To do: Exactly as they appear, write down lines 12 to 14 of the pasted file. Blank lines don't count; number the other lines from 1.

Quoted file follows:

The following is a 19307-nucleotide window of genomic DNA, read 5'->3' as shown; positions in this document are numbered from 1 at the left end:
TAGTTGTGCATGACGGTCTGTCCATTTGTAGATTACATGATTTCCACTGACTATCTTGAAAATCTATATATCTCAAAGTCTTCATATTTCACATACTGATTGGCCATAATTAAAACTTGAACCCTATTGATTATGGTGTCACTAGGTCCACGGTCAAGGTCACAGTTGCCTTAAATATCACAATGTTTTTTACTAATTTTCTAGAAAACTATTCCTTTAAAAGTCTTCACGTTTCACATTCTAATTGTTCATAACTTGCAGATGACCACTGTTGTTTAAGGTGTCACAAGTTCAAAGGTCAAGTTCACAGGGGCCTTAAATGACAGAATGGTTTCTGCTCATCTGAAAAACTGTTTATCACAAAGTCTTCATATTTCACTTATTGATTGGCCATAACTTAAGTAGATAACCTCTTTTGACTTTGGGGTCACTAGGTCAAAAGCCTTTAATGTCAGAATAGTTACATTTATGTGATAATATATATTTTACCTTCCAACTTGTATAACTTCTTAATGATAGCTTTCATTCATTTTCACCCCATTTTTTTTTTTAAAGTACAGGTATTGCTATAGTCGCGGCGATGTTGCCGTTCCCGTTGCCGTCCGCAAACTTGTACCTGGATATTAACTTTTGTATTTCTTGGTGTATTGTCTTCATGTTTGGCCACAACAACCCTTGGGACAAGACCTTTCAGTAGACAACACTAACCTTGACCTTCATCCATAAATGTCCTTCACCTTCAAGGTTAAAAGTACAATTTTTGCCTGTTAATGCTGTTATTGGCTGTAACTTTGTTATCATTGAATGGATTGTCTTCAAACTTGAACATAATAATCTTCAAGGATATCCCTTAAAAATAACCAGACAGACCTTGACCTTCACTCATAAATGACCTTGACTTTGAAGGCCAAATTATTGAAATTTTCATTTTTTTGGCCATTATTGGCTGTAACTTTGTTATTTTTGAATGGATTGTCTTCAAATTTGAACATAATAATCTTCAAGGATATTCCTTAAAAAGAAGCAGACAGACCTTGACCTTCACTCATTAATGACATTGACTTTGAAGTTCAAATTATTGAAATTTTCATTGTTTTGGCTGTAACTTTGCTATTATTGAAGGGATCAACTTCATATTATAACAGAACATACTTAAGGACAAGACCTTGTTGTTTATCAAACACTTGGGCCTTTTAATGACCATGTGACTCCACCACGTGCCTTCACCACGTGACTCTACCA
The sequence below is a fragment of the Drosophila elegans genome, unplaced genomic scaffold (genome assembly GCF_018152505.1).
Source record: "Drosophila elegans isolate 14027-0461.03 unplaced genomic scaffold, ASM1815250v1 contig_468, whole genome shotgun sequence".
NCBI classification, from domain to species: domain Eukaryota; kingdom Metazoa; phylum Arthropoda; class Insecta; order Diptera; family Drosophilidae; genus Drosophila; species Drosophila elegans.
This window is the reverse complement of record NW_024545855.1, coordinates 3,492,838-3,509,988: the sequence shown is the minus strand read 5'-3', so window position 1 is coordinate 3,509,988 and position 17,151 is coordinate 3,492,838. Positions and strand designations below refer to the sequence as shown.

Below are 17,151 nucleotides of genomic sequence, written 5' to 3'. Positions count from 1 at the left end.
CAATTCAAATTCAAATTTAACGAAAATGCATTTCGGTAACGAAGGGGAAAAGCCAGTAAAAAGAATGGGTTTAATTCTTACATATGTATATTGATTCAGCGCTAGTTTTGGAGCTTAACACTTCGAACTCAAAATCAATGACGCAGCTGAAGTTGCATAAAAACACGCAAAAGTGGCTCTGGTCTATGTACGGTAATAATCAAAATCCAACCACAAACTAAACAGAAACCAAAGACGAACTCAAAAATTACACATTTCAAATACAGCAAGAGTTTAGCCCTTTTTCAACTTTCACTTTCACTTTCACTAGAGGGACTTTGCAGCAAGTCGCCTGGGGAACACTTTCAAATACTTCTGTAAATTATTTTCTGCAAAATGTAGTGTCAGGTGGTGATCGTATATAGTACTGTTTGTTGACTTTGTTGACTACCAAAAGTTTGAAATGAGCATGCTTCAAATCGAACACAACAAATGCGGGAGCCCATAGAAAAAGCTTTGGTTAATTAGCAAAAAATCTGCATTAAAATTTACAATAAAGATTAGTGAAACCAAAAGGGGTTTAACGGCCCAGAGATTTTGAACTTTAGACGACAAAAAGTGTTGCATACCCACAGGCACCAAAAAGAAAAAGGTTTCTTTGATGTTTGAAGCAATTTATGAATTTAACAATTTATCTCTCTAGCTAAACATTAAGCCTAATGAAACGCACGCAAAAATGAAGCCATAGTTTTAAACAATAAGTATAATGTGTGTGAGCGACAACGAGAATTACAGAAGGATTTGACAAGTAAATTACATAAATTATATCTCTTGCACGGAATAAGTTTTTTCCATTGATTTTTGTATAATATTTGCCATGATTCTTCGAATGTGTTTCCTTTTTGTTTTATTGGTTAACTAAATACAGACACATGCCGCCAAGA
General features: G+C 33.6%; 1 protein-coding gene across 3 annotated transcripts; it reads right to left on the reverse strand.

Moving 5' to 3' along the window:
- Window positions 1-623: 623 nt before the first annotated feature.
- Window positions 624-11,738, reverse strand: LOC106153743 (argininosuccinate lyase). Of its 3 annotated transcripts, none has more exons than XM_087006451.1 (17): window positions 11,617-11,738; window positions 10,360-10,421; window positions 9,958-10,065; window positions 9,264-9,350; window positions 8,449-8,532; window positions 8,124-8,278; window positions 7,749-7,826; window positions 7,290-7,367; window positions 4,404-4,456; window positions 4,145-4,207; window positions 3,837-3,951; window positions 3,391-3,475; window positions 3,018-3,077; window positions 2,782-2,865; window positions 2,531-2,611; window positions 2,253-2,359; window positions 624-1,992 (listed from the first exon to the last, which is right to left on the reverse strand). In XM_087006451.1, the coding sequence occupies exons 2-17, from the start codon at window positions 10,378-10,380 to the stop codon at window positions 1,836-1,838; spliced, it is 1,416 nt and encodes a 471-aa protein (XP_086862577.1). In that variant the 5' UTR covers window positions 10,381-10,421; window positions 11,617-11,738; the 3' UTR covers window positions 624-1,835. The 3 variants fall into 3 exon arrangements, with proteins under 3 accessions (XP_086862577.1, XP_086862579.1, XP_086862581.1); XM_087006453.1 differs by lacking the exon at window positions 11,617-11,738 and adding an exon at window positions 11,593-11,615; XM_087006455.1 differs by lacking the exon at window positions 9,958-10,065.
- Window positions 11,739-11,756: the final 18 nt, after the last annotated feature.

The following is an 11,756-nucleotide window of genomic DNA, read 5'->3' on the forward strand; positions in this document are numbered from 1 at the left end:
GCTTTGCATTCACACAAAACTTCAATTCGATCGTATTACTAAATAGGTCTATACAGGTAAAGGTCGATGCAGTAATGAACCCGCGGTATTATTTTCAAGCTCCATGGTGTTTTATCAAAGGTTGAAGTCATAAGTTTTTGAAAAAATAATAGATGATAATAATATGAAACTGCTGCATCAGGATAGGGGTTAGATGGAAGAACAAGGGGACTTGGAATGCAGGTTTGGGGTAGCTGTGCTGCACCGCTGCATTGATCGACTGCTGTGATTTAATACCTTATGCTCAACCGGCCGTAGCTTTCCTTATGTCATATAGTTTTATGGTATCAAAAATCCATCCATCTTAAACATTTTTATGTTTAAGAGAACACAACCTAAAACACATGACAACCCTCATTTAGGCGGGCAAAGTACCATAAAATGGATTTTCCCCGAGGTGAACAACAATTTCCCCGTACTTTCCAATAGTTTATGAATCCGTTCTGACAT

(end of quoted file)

- Window positions 624-11,738, reverse strand: LOC106153743 (argininosuccinate lyase). Of its 3 annotated transcripts, none has more exons than XM_087006451.1 (17): window positions 11,617-11,738; window positions 10,360-10,421; window positions 9,958-10,065; window positions 9,264-9,350; window positions 8,449-8,532; window positions 8,124-8,278; window positions 7,749-7,826; window positions 7,290-7,367; window positions 4,404-4,456; window positions 4,145-4,207; window positions 3,837-3,951; window positions 3,391-3,475; window positions 3,018-3,077; window positions 2,782-2,865; window positions 2,531-2,611; window positions 2,253-2,359; window positions 624-1,992 (listed from the first exon to the last, which is right to left on the reverse strand). In XM_087006451.1, the coding sequence occupies exons 2-17, from the start codon at window positions 10,378-10,380 to the stop codon at window positions 1,836-1,838; spliced, it is 1,416 nt and encodes a 471-aa protein (XP_086862577.1). In that variant the 5' UTR covers window positions 10,381-10,421; window positions 11,617-11,738; the 3' UTR covers window positions 624-1,835. The 3 variants fall into 3 exon arrangements, with proteins under 3 accessions (XP_086862577.1, XP_086862579.1, XP_086862581.1); XM_087006453.1 differs by lacking the exon at window positions 11,617-11,738 and adding an exon at window positions 11,593-11,615; XM_087006455.1 differs by lacking the exon at window positions 9,958-10,065.
- Window positions 11,739-11,756: the final 18 nt, after the last annotated feature.

The following is an 11,756-nucleotide window of genomic DNA, read 5'->3' on the forward strand; positions in this document are numbered from 1 at the left end: